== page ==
Announcing Stack Overflow Documentation

We started with Q&A. Technical documentation is next, and we need your help.

Whether you're a beginner or an experienced developer, you can contribute.

Sign up and start helping → Learn more about Documentation →

I've been searching throughout the day to find a way to figure this out, but without sucess and I thought that maybe someone here could help ? I am trying to use a secrete password in my .Js file but I can't write it directly in the file because everyone could see it when accessing the source code. e.g I need to send this password using ajax to another page to make sure that the HttpRequest is from my website not from another forge httprequest .
Is that possible because I've tried everything else like Authentication Forms but that didn't help.
I'm using asp.net and HttpHandler as the page that returns data .

share|improve this question
Most of the major platforms include some sort of native antiforgery token. It would help if we knew what web framework you're using. – Jarrett Meyer Apr 28 '11 at 20:50
ASP.NET 3.5 is that what you mean ? – Israa Abd Apr 28 '11 at 20:52

What you can do is generate a key that is valid up to a set time using PHP like so:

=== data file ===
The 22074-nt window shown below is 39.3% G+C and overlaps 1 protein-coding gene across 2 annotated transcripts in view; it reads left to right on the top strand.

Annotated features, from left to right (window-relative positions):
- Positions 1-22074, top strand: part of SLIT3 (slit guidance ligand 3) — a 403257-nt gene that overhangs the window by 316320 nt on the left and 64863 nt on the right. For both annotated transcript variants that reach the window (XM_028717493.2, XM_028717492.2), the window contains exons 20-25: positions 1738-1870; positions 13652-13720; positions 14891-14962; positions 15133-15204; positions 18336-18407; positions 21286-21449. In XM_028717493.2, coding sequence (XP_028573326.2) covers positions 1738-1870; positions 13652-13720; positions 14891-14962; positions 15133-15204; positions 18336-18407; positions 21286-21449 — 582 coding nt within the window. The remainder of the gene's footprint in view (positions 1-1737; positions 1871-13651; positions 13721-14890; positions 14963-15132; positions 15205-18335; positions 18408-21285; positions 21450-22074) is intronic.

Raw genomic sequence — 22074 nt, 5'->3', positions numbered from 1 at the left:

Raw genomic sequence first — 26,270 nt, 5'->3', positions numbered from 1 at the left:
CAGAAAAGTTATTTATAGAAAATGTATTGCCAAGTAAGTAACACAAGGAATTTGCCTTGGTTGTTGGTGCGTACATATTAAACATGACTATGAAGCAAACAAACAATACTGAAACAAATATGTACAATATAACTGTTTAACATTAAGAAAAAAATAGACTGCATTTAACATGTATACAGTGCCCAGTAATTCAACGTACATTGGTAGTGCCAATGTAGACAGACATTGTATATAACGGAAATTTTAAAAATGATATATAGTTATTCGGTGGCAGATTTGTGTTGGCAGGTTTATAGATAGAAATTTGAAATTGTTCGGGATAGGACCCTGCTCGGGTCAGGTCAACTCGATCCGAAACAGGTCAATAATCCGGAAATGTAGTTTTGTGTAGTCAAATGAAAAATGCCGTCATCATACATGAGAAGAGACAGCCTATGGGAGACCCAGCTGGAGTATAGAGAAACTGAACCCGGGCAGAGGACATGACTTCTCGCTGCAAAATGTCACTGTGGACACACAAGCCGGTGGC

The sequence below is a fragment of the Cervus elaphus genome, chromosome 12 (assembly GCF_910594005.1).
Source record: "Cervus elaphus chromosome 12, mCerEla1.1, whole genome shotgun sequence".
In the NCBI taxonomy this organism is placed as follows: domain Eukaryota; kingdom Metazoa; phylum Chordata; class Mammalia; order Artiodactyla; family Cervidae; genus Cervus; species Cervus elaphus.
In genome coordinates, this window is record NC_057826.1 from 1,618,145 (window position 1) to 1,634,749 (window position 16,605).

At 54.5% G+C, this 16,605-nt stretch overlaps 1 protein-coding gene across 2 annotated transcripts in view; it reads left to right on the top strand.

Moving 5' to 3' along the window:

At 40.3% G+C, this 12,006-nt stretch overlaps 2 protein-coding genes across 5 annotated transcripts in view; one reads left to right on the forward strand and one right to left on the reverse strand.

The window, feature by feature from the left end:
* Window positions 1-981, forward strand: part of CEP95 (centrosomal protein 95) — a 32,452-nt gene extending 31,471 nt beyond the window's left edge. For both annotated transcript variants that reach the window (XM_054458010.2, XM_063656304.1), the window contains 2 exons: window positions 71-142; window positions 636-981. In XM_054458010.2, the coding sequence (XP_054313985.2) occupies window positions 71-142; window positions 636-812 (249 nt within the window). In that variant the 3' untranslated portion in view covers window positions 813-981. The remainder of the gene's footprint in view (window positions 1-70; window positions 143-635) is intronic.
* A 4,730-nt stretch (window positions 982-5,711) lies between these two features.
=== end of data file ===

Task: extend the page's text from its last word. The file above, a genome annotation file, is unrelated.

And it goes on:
$password = "some random string";
$key = md5($password . $_SERVER['REQUEST_TIME']) . "|" . $_SERVER['REQUEST_TIME'];

This way you know when the key was generated, and if it's been tampered with because:

function check($key) {
    list($hash, $timestamp) = explode("|", $key, 2);
    if ($hash !== md5($password . $key)) {
        throw new Exception("Naughty!");
    if ($timestamp < $_SERVER['REQUEST_TIME'] < 60*60) {
        throw new Exception("too old");

The down side is that people who don't refresh the page very often (in my example this is 1 hour) their key will expire.

Another issue is that your 'attacker' could technically first scrape a page to get a new key and use that, and scrape again when it expires and so on.

This solution works very good for protecting against hotlinking.

share|improve this answer

This is how it's done in MVC. Unfortunately, it doesn't look like the same security goodness has made it to WebForms (at least as far as I can tell).

share|improve this answer

Your Answer


By posting your answer, you agree to the privacy policy and terms of service.

Not the answer you're looking for? Browse other questions tagged or ask your own question.